Construction: 1907 | 1913-1914 | 1931 and 1934 | 1960
Architects: Northwood & Noffke | Werner Ernst Noffke | Albert James Hazelgrove | Hazelgrove & Lithwick, Burgess & McLean
Location: 126-132 Rideau Street, Ottawa
Charles Ogilvy (1861-1950) was a Scottish immigrant who opened a dry goods business in 1887 at 92 Rideau Street. Founded on the motto “Good Merchandise, At a Fair Price. With Service.” the store quickly developed a reputation for good value and reliability. Success soon led to the need for larger quarters.
The new Charles Ogilvy Limited Department Store, constructed in 1907, was one of Ottawa's first steel and concrete buildings. Designed by Ottawa architects Northwood and Noffke in the Classical Revival style and known simply as “Ogilvy’s”, the building was a prominent landmark anchoring the corner of Rideau and Nicholas streets.
The three-storey building’s steel frame construction enabled an unbroken expanse of large ground-floor windows (soon to be known for their captivating displays) along the front and side façades of the structure, without the usual piers. The outside walls were built of buff, pressed brick with Indiana sandstone trimmings. Inside, the walls were lined with hollow terra-cotta brick, a fireproofing material. The building's rounded northeast corner further distinguished Ogilvy’s, as did its Greek key-motif spandrel panels and “Tree of Life” panels.
Within six years, Ogilvy's business had more than doubled. In 1913-14, Werner Ernst Noffke (1878-1964) designed an addition in the same architectural style which extended the building southward by seven bays to Besserer Street.
Prominent Ottawa architect Albert James Hazelgrove (1884-1958) designed fourth and fifth storey additions constructed in 1931 and 1934 respectively, making Ogilvy’s the largest department store in Ottawa.
In November 1960 construction began on a two-storey addition at the west side of the main building. Designed by Hazelgrove and Lithwick and Burgess and McLean, the "Ogilvey Annex" extended behind several existing stores on Rideau Street.
Charles Ogilvy Limited merged with another department store chain in 1984, but the economic model of department store shopping was evolving in a new direction. The store closed in 1986, marking the end of an era in Ottawa retailing.
The building stood vacant until 1995 when it was purchased by the Viking Rideau Corporation, with the intention of integrating it into the Rideau Centre.
In 2000, the building was designated under Part IV of the Ontario Heritage Act for its historical and architectural significance.
Viking Rideau filed an objection to the designation and applied to demolish the building. The application was considered by City Council in February 2001, resulting in a negotiated agreement to conserve the façades of the first three storeys along Rideau and Nicholas streets, in keeping with the original 1907 design.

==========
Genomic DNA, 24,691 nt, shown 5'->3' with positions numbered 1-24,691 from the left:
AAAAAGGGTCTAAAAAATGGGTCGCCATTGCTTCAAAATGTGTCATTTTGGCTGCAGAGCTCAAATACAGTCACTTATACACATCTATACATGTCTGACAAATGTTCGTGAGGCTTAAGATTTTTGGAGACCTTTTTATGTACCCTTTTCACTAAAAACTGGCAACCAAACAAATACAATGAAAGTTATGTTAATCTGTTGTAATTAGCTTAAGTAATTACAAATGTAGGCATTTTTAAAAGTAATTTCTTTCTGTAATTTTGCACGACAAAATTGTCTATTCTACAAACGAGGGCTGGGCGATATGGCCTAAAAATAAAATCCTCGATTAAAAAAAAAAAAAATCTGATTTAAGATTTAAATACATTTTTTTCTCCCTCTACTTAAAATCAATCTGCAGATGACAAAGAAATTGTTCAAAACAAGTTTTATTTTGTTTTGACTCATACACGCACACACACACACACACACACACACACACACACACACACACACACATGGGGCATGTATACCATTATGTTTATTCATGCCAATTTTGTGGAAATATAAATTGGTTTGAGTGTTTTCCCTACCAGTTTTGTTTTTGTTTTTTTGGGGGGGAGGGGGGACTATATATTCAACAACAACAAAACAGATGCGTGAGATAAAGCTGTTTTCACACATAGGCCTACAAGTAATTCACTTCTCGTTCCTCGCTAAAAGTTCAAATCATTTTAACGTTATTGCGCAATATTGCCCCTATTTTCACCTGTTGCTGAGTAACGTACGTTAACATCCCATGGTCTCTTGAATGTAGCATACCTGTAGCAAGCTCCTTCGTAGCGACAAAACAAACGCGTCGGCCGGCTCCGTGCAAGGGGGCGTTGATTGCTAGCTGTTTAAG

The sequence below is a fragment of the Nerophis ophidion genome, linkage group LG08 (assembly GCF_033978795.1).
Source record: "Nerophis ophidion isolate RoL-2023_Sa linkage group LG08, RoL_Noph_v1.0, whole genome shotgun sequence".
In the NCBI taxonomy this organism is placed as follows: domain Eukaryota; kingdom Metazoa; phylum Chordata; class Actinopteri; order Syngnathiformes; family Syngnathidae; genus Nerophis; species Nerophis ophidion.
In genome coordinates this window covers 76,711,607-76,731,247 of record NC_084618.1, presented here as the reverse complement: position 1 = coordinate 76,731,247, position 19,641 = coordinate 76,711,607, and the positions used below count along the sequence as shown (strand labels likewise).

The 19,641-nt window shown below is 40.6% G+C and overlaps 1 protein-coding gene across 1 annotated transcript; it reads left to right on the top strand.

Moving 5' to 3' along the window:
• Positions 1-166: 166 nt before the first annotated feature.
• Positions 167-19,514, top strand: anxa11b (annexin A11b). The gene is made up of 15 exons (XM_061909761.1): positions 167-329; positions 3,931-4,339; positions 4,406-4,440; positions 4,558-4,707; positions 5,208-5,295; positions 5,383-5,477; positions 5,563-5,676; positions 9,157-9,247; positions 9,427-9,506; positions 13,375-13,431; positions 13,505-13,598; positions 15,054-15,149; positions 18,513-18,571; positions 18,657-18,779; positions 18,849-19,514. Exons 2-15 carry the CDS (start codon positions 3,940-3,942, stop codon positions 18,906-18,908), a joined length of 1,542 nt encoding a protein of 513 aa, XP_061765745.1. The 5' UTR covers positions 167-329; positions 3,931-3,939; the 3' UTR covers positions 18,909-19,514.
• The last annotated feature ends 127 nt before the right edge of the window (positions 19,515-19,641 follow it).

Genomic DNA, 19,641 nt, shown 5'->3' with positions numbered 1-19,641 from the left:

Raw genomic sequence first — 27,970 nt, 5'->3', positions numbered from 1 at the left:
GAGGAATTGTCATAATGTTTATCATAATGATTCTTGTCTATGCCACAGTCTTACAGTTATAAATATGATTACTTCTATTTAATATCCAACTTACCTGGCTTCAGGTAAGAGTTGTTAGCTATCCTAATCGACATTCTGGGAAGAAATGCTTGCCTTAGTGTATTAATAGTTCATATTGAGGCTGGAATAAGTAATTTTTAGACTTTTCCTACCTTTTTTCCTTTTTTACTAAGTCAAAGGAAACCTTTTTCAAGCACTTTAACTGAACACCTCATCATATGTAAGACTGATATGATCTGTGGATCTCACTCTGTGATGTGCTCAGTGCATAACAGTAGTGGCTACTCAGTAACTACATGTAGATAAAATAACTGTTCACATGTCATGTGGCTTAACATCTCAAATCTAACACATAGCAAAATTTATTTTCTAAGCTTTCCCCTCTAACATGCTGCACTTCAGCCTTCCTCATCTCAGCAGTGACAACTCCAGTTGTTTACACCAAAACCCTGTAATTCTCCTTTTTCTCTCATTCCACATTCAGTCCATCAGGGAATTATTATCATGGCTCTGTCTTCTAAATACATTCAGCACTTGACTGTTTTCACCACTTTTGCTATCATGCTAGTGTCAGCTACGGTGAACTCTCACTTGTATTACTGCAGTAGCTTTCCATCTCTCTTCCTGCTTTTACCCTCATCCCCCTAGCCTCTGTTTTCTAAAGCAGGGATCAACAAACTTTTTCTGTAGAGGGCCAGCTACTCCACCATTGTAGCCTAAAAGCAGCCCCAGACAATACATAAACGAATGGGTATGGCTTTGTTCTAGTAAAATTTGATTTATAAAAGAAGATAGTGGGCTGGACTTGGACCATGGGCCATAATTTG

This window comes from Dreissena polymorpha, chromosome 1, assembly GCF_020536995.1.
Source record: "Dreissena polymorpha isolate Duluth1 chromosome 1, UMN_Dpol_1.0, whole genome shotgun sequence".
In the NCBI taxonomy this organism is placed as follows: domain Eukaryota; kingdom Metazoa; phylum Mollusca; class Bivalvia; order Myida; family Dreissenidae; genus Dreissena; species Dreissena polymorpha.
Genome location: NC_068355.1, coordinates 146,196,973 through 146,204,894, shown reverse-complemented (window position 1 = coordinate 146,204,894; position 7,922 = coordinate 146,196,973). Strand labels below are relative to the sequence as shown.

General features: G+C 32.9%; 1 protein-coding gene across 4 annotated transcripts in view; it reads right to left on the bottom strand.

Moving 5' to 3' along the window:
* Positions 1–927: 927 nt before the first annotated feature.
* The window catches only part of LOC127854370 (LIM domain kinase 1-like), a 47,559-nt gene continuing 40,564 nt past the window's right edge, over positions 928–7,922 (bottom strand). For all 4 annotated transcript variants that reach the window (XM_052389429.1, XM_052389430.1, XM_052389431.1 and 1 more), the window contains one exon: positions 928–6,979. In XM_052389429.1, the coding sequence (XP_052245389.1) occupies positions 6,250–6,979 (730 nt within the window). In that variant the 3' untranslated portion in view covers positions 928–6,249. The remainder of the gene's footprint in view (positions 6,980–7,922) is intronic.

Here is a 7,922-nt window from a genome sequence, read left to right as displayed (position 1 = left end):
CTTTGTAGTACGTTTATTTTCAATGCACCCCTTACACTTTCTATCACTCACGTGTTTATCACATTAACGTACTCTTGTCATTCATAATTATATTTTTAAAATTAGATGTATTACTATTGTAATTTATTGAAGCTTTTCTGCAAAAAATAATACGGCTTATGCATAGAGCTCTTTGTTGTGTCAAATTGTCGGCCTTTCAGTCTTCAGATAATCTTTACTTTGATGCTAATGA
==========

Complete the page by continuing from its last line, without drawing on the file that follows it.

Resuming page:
In the Spring/Summer 2001 issue of the Heritage Ottawa Newsletter, then-President Carolyn Quinn summarized the behind-the-scenes negotiations with the city:
"A significant compromise was negotiated between the owner, Viking-Rideau Inc., and the city that resulted in the loss of a five-storey landmark building… in exchange for the retention of one third of the original façade…
Heritage Ottawa pursued a more aggressive compromise by working with Councillor Elisabeth Arnold at the City of Ottawa's Planning Committee, We ensured the adoption of three additional conditions to the building's demolition that include insuring the owners attempt the restoration of the original façade material - as opposed to a dismantling with probable use of the materials at a later date, as was originally negotiated; that the issuance of a demolition permit be conditional on an approved site plan control application; and the demolition of any portion of the façades be subject to a "failure to comply" clause that would reflect the cost of retaining the wall on site."
In September 2012, discussions between Cadillac Fairview Corporation Limited (which purchased the site in 2011) and the City of Ottawa resulted in a memorandum of understanding dated November 8, 2012 that included the dismantling and reinstatement of the original façades. The reinstatements were undertaken in 2015 as part of a larger renovation and expansion of the Rideau Centre."
Such compromise — known as façadism — is considered by some to be "victory" for heritage buildings, especially those in downtown commercial cores. Among heritage conservation professionals it's considered an act of last resort, to be used only when all else fails in preserving a building.
The reconstructed façades now clad the exterior of the Simons store, which faces onto Rideau Street and a new outdoor pedestrian mall.